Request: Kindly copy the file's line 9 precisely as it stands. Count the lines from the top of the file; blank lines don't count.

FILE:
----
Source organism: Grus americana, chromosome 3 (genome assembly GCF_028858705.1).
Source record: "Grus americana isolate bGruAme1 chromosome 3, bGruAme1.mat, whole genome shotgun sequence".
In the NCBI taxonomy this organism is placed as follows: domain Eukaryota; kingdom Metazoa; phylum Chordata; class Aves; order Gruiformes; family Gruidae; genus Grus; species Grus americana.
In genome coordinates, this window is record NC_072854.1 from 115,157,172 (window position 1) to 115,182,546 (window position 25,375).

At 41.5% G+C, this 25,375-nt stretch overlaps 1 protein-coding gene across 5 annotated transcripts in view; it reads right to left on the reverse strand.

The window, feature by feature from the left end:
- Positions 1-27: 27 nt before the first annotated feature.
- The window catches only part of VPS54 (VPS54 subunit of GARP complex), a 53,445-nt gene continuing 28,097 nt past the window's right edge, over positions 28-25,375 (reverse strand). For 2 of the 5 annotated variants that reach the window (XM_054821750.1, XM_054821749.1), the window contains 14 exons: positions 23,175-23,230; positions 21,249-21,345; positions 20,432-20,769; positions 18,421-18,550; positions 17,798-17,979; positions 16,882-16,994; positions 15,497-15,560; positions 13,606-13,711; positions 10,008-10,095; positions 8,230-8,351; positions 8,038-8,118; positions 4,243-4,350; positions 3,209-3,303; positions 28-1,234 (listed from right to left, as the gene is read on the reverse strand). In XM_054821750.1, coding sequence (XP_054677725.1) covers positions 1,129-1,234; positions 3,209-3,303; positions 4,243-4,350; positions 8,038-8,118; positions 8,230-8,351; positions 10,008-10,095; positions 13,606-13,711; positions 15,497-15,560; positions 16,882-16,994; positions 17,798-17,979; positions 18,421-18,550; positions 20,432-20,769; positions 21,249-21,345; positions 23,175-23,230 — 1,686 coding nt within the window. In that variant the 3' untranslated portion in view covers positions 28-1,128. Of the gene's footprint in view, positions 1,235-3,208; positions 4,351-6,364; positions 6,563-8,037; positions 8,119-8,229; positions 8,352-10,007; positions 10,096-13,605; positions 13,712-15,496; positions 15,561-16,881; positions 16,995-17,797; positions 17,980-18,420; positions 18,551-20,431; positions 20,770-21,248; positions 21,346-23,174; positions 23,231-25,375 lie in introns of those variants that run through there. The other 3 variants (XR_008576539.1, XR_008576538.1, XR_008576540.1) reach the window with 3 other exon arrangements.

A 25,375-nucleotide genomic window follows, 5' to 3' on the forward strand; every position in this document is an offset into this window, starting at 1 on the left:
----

A 25,375-nucleotide genomic window follows, 5' to 3' on the forward strand; every position in this document is an offset into this window, starting at 1 on the left: